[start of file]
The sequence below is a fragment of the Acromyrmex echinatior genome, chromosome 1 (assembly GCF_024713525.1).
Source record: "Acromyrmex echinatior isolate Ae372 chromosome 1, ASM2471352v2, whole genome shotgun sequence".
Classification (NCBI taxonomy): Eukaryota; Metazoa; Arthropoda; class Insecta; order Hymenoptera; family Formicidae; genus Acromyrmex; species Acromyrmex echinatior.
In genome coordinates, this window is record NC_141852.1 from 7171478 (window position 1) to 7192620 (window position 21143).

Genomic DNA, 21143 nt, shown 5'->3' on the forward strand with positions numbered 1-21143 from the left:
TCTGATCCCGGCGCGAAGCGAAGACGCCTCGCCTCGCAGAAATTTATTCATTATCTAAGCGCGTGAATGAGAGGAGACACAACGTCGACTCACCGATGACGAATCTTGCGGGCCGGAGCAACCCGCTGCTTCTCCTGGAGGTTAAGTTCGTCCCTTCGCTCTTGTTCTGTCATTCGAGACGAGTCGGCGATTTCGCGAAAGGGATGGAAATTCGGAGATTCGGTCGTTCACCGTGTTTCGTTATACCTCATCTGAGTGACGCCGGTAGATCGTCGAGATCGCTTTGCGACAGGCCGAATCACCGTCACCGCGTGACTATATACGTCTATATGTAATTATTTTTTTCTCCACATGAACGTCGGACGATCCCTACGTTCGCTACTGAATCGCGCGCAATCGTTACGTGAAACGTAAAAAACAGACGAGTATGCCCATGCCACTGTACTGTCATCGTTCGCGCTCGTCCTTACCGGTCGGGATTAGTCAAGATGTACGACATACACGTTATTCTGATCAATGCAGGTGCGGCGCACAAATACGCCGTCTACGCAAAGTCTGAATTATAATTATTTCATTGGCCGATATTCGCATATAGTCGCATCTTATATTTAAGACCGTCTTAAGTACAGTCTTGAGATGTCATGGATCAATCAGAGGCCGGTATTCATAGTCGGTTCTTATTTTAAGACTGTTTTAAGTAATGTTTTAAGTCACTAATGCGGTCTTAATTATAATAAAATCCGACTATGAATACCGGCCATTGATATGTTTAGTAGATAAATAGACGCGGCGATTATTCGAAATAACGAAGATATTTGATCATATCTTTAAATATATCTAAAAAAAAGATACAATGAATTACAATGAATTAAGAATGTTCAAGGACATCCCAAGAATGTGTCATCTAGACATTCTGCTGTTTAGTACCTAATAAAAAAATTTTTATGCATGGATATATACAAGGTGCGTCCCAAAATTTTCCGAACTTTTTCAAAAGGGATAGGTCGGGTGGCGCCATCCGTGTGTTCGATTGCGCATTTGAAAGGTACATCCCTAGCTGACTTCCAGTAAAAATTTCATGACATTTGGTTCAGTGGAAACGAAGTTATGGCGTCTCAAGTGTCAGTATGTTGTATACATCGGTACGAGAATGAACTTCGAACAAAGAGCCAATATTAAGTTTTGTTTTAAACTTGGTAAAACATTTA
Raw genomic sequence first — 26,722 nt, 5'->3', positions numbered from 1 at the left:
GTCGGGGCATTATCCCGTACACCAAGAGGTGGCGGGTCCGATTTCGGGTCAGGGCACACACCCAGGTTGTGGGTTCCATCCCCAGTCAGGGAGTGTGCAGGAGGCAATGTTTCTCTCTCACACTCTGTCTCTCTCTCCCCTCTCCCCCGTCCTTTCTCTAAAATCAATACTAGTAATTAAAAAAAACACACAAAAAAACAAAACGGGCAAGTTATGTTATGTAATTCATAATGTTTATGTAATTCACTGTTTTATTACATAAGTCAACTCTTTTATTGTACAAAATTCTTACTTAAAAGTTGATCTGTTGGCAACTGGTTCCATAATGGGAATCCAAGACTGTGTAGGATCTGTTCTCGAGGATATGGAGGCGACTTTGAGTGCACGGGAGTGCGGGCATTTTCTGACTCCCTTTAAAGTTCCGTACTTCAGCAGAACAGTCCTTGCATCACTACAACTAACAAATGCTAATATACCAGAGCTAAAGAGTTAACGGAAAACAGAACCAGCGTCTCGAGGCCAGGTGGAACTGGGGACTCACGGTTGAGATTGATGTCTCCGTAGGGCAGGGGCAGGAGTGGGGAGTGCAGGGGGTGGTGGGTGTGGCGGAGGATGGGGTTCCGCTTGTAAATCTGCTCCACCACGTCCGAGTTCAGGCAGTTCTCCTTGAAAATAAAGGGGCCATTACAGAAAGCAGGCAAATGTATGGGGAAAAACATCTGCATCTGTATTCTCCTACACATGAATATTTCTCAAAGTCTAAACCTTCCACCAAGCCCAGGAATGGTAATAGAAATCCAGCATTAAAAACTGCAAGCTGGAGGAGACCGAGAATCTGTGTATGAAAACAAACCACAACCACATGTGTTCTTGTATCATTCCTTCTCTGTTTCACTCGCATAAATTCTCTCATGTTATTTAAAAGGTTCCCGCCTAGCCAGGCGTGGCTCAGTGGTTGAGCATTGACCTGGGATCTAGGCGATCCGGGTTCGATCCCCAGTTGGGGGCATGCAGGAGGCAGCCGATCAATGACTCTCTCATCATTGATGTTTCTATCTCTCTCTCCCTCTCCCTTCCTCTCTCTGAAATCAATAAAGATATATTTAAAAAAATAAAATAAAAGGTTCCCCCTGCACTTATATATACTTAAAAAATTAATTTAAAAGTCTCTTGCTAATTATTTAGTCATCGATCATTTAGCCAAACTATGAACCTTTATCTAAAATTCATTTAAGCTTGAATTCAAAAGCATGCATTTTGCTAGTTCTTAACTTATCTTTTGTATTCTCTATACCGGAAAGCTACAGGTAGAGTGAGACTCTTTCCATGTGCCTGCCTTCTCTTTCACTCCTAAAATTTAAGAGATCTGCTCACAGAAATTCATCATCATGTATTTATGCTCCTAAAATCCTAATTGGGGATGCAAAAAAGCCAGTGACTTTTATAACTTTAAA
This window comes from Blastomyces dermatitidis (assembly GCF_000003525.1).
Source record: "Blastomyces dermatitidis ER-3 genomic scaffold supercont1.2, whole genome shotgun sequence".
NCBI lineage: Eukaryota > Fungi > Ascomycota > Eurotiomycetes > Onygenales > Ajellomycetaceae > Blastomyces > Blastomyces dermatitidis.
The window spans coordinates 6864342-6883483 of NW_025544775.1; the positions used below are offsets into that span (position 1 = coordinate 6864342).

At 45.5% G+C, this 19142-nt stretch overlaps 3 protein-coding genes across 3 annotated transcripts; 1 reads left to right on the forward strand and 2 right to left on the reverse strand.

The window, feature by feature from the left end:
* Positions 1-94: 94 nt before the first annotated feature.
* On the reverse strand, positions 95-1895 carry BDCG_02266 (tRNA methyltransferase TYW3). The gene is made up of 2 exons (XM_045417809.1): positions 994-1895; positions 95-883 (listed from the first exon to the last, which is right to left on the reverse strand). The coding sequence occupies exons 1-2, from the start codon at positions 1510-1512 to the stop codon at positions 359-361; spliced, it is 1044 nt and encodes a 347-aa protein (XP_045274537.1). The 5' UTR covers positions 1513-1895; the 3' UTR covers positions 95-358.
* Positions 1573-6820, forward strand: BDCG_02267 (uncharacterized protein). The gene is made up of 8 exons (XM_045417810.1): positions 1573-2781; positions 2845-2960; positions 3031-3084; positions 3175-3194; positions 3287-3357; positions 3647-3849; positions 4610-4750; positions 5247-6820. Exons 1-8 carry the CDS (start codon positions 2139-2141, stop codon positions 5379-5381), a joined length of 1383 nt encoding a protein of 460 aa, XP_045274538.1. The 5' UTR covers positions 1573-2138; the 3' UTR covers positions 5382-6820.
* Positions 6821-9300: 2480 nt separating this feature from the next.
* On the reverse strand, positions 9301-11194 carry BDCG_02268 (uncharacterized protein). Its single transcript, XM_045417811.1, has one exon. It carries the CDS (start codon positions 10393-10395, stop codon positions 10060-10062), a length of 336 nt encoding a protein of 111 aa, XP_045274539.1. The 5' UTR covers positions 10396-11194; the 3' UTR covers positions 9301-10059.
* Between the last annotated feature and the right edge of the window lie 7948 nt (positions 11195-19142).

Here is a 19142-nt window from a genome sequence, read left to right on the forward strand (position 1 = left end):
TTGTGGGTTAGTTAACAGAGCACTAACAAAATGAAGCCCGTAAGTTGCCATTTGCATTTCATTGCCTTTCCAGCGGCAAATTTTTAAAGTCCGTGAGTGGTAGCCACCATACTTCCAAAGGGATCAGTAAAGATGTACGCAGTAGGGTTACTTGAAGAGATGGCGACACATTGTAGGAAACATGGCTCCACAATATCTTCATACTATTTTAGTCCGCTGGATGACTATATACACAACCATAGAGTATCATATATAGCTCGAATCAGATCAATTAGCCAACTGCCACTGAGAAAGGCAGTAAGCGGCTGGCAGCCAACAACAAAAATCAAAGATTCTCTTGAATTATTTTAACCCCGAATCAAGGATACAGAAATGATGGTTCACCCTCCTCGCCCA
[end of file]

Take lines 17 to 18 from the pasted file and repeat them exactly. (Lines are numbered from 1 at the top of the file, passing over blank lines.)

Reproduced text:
* Positions 1573-6820, forward strand: BDCG_02267 (uncharacterized protein). The gene is made up of 8 exons (XM_045417810.1): positions 1573-2781; positions 2845-2960; positions 3031-3084; positions 3175-3194; positions 3287-3357; positions 3647-3849; positions 4610-4750; positions 5247-6820. Exons 1-8 carry the CDS (start codon positions 2139-2141, stop codon positions 5379-5381), a joined length of 1383 nt encoding a protein of 460 aa, XP_045274538.1. The 5' UTR covers positions 1573-2138; the 3' UTR covers positions 5382-6820.
* Positions 6821-9300: 2480 nt separating this feature from the next.